The Snowdonia National Park spreads across more than 2,000 square kilometres of wilderness in the northern reaches of the country. It’s a perfect detour for anyone surfing Wales’s northern coastline, around Anglesey. You’ll need to wax down the walking boots. There are some awesome trails to get stuck into. Think about skipping the popular route to the top of Snowdon (the highest mountain in Wales) itself. Instead, go for the rock gardens of Glyder Fawr, which are awesome. You’ll also find oodles of glamping spots here and some charming little Welsh villages with fire-warmed pubs.
Hike the Pembrokeshire Coast Path
A must for anyone surfing Pembrokeshire down in south-west wales is the uber-long Pembrokeshire Coast Path. It links up all the stunning bays, wide sands, and quaint fishing villages of the national park there, going for a whopping 186 miles from start to finish. Highlights include the pastel-painted town of Tenby, the ancient cathedral in St David’s, and the endless dolphin and porpoise spotting that you can do along the way.
Travel essentials for anyone surfing Wales
- Currency: Pound, GBP,
- Population: 3.1 million
- Capital: Cardiff
- Language: Welsh, English
Where exactly is Wales?
Wales is the large chunk of land that juts westwards out of the United Kingdom. Its only land border is with England. That runs north-to-south from River Dee all the way to the wide Severn Estuary, roughly following the line of ancient Offa’s Dyke as it goes. To the west is the Irish Sea, with Ireland itself within 67 miles at the closest point. To the south is the Bristol Channel, which separates the Gower Peninsula and the Cardiff region from Somerset and Cornwall.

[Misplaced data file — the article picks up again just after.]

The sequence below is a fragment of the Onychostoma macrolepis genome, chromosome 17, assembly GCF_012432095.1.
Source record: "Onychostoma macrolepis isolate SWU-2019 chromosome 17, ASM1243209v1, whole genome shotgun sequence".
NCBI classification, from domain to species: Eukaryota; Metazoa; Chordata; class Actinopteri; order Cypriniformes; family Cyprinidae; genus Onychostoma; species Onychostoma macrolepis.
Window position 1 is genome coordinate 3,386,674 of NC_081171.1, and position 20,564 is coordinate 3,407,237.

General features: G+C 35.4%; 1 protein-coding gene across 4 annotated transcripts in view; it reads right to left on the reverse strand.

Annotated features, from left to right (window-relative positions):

How to get to Wales
Drive straight down the M4 from London and you’ll whiz across the Severn Bridge in a matter of hours. A big Welcome to Wales sign is there to let you know when you’re in Celtic land. Those going north for surfing Wales can come in from Manchester. The trip to Anglesey from there is around 2.5 hours on the A55.
The only major airport in Wales is in Cardiff. It’s not got loads of connections, but there are long-haul jaunts to Doha on Qatar, along with a few short-haul flights to Europe and the UK.
If you’ve got anything to add to this ultimate guide to Surfing Wales, then we’d sure love to hear it in the comments below! We’re always looking to update and change the information here so it’s in line with what’s currently happening in Cymru– otherwise it would hardly be the ultimate guide, eh!?